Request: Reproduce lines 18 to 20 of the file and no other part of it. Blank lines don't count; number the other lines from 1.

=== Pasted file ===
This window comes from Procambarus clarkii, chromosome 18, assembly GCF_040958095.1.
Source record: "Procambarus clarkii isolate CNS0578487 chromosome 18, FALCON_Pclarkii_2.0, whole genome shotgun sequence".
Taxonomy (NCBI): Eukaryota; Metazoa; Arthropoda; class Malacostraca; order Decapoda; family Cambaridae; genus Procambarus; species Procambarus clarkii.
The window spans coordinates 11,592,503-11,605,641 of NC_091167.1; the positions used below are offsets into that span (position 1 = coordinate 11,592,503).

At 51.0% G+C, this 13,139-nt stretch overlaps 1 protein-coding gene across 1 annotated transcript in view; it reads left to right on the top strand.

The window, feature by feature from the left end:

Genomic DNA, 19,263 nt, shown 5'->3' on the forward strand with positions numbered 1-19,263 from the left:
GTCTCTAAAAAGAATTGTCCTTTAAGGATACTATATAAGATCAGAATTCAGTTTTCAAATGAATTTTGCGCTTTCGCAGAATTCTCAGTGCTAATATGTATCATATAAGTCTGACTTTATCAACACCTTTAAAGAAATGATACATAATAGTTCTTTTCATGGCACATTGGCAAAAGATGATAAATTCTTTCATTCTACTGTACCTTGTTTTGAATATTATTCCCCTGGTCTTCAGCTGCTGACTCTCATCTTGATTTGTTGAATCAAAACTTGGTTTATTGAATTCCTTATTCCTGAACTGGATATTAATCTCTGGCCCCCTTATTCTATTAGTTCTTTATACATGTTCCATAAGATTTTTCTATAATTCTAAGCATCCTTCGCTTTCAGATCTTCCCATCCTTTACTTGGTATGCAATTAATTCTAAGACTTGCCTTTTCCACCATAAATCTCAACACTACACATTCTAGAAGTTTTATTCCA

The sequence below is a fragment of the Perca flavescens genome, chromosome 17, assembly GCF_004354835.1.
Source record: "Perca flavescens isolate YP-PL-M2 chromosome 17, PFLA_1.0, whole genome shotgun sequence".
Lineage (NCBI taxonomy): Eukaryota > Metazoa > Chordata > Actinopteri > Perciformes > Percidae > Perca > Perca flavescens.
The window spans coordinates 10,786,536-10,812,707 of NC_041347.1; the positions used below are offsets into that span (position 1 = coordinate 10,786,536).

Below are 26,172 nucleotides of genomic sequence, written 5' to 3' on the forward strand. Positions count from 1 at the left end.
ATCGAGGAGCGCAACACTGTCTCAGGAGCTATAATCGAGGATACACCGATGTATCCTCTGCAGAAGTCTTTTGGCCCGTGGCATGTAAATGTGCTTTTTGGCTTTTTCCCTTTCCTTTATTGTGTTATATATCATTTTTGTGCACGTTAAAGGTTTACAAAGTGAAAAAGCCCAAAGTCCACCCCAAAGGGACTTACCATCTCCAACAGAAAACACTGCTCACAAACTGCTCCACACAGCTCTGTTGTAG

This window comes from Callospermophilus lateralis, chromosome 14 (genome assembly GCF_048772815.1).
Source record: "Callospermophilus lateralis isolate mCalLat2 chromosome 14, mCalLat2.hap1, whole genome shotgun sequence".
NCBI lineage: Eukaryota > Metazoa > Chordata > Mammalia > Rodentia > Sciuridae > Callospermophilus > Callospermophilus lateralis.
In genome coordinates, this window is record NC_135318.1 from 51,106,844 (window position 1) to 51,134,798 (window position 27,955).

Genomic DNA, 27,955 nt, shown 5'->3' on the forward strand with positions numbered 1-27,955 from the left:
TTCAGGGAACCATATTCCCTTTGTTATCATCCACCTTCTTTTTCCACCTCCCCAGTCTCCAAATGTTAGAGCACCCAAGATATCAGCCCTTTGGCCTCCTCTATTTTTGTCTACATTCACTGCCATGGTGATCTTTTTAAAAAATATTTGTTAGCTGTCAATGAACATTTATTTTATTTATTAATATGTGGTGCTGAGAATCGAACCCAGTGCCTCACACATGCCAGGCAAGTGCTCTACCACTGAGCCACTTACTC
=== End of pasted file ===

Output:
In genome coordinates, this window is record NC_135318.1 from 51,106,844 (window position 1) to 51,134,798 (window position 27,955).

Genomic DNA, 27,955 nt, shown 5'->3' on the forward strand with positions numbered 1-27,955 from the left:
TTCAGGGAACCATATTCCCTTTGTTATCATCCACCTTCTTTTTCCACCTCCCCAGTCTCCAAATGTTAGAGCACCCAAGATATCAGCCCTTTGGCCTCCTCTATTTTTGTCTACATTCACTGCCATGGTGATCTTTTTAAAAAATATTTGTTAGCTGTCAATGAACATTTATTTTATTTATTAATATGTGGTGCTGAGAATCGAACCCAGTGCCTCACACATGCCAGGCAAGTGCTCTACCACTGAGCCACTTACTC